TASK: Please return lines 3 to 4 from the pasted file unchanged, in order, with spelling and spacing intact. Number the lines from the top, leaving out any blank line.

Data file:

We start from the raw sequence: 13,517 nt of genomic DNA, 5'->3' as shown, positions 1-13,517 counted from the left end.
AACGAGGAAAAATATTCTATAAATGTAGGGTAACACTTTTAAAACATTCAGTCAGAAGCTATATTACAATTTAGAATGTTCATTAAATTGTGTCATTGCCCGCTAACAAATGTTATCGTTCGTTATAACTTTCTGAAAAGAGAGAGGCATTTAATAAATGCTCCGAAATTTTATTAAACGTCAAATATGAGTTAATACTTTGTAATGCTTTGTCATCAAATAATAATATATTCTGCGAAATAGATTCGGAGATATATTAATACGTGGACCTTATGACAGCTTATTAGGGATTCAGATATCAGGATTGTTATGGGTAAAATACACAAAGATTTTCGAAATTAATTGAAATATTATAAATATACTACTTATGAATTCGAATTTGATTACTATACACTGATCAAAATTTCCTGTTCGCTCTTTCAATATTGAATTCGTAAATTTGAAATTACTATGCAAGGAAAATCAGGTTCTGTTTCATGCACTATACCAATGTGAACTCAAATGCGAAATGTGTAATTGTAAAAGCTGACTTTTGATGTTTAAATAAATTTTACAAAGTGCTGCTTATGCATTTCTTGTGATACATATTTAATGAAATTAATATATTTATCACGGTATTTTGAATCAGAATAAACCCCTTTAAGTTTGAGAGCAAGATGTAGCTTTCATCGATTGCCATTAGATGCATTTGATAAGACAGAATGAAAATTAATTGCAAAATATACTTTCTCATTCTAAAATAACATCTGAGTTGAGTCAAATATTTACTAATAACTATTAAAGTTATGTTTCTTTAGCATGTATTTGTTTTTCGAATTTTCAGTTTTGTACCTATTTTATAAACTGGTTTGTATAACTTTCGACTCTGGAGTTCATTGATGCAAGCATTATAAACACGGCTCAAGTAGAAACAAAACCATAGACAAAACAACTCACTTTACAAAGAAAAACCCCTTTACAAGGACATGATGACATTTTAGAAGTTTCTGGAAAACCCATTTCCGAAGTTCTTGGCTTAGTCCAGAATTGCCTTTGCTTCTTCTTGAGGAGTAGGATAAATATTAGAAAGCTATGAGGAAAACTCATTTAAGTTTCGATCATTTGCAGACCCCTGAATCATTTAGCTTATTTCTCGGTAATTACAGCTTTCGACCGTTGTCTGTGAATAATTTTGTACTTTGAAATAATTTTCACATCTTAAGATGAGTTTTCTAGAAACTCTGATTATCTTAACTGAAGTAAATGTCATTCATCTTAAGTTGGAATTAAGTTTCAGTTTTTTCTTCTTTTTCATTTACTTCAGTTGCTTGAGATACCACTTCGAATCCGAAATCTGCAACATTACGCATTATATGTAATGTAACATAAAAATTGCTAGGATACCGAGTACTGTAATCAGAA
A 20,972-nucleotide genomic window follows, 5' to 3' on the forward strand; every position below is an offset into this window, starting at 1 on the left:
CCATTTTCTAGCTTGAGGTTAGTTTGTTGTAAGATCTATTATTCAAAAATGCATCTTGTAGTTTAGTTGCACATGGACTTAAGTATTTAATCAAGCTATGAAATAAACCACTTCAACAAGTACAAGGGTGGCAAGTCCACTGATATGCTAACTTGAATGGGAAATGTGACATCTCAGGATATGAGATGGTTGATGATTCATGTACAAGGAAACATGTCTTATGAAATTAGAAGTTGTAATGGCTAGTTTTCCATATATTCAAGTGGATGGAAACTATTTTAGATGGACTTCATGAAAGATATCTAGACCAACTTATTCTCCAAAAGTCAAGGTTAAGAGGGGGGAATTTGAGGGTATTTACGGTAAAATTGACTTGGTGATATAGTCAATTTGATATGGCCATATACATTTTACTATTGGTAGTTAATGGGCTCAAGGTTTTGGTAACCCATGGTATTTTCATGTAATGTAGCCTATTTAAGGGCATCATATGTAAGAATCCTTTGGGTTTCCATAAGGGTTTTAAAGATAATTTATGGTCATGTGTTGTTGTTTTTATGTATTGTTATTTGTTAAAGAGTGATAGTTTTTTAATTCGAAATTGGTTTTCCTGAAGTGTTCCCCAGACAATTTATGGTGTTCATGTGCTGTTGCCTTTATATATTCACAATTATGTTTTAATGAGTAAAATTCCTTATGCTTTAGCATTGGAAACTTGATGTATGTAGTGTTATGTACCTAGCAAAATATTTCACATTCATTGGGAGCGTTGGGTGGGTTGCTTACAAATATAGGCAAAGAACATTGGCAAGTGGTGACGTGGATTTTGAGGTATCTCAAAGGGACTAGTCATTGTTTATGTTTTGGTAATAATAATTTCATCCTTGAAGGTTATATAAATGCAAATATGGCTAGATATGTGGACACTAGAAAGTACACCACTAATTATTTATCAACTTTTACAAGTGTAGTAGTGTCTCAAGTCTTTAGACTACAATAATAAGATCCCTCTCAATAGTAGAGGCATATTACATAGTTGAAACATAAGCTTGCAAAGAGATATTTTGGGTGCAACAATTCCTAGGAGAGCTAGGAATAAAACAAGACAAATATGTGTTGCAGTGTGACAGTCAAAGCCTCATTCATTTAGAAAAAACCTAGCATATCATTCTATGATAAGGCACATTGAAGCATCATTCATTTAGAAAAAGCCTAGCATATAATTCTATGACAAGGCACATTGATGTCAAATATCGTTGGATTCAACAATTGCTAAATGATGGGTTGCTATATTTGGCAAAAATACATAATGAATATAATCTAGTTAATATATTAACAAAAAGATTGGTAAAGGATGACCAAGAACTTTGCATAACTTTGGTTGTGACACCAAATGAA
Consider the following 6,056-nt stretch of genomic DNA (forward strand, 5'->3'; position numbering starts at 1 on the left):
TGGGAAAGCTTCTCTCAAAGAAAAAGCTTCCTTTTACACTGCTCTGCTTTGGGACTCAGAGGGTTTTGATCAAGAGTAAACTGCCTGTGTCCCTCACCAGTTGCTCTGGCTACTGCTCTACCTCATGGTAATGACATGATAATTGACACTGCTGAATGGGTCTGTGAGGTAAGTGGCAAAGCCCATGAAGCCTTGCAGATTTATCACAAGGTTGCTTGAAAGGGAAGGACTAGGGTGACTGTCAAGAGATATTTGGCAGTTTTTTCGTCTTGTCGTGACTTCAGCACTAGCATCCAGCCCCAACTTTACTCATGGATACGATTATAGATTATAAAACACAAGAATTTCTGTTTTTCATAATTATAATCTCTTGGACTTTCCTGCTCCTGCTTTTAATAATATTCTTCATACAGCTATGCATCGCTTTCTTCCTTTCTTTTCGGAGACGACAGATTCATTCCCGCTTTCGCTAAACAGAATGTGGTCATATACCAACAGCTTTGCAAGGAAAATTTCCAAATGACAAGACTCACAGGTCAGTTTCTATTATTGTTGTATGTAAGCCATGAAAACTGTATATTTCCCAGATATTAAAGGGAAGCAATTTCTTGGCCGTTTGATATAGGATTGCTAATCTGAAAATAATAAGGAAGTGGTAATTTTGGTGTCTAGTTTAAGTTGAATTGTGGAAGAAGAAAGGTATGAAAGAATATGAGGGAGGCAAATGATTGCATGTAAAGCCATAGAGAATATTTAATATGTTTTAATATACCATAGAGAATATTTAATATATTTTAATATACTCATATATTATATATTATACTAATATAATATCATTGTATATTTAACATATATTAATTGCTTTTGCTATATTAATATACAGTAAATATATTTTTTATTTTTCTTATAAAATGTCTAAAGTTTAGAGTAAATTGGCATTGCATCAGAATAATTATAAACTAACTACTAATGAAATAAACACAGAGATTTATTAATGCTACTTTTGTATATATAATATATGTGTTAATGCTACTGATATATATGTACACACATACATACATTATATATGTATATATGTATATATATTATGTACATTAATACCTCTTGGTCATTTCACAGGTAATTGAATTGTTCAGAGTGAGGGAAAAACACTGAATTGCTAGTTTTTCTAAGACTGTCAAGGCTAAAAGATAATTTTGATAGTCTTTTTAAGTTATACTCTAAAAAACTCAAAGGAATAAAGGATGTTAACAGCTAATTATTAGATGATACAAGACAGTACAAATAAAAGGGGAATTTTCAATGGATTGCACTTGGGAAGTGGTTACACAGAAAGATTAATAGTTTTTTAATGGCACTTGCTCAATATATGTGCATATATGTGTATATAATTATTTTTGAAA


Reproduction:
A 20,972-nucleotide genomic window follows, 5' to 3' on the forward strand; every position below is an offset into this window, starting at 1 on the left:
CCATTTTCTAGCTTGAGGTTAGTTTGTTGTAAGATCTATTATTCAAAAATGCATCTTGTAGTTTAGTTGCACATGGACTTAAGTATTTAATCAAGCTATGAAATAAACCACTTCAACAAGTACAAGGGTGGCAAGTCCACTGATATGCTAACTTGAATGGGAAATGTGACATCTCAGGATATGAGATGGTTGATGATTCATGTACAAGGAAACATGTCTTATGAAATTAGAAGTTGTAATGGCTAGTTTTCCATATATTCAAGTGGATGGAAACTATTTTAGATGGACTTCATGAAAGATATCTAGACCAACTTATTCTCCAAAAGTCAAGGTTAAGAGGGGGGAATTTGAGGGTATTTACGGTAAAATTGACTTGGTGATATAGTCAATTTGATATGGCCATATACATTTTACTATTGGTAGTTAATGGGCTCAAGGTTTTGGTAACCCATGGTATTTTCATGTAATGTAGCCTATTTAAGGGCATCATATGTAAGAATCCTTTGGGTTTCCATAAGGGTTTTAAAGATAATTTATGGTCATGTGTTGTTGTTTTTATGTATTGTTATTTGTTAAAGAGTGATAGTTTTTTAATTCGAAATTGGTTTTCCTGAAGTGTTCCCCAGACAATTTATGGTGTTCATGTGCTGTTGCCTTTATATATTCACAATTATGTTTTAATGAGTAAAATTCCTTATGCTTTAGCATTGGAAACTTGATGTATGTAGTGTTATGTACCTAGCAAAATATTTCACATTCATTGGGAGCGTTGGGTGGGTTGCTTACAAATATAGGCAAAGAACATTGGCAAGTGGTGACGTGGATTTTGAGGTATCTCAAAGGGACTAGTCATTGTTTATGTTTTGGTAATAATAATTTCATCCTTGAAGGTTATATAAATGCAAATATGGCTAGATATGTGGACACTAGAAAGTACACCACTAATTATTTATCAACTTTTACAAGTGTAGTAGTGTCTCAAGTCTTTAGACTACAATAATAAGATCCCTCTCAATAGTAGAGGCATATTACATAGTTGAAACATAAGCTTGCAAAGAGATATTTTGGGTGCAACAATTCCTAGGAGAGCTAGGAATAAAACAAGACAAATATGTGTTGCAGTGTGACAGTCAAAGCCTCATTCATTTAGAAAAAACCTAGCATATCATTCTATGATAAGGCACATTGAAGCATCATTCATTTAGAAAAAGCCTAGCATATAATTCTATGACAAGGCACATTGATGTCAAATATCGTTGGATTCAACAATTGCTAAATGATGGGTTGCTATATTTGGCAAAAATACATAATGAATATAATCTAGTTAATATATTAACAAAAAGATTGGTAAAGGATGACCAAGAACTTTGCATAACTTTGGTTGTGACACCAAATGAA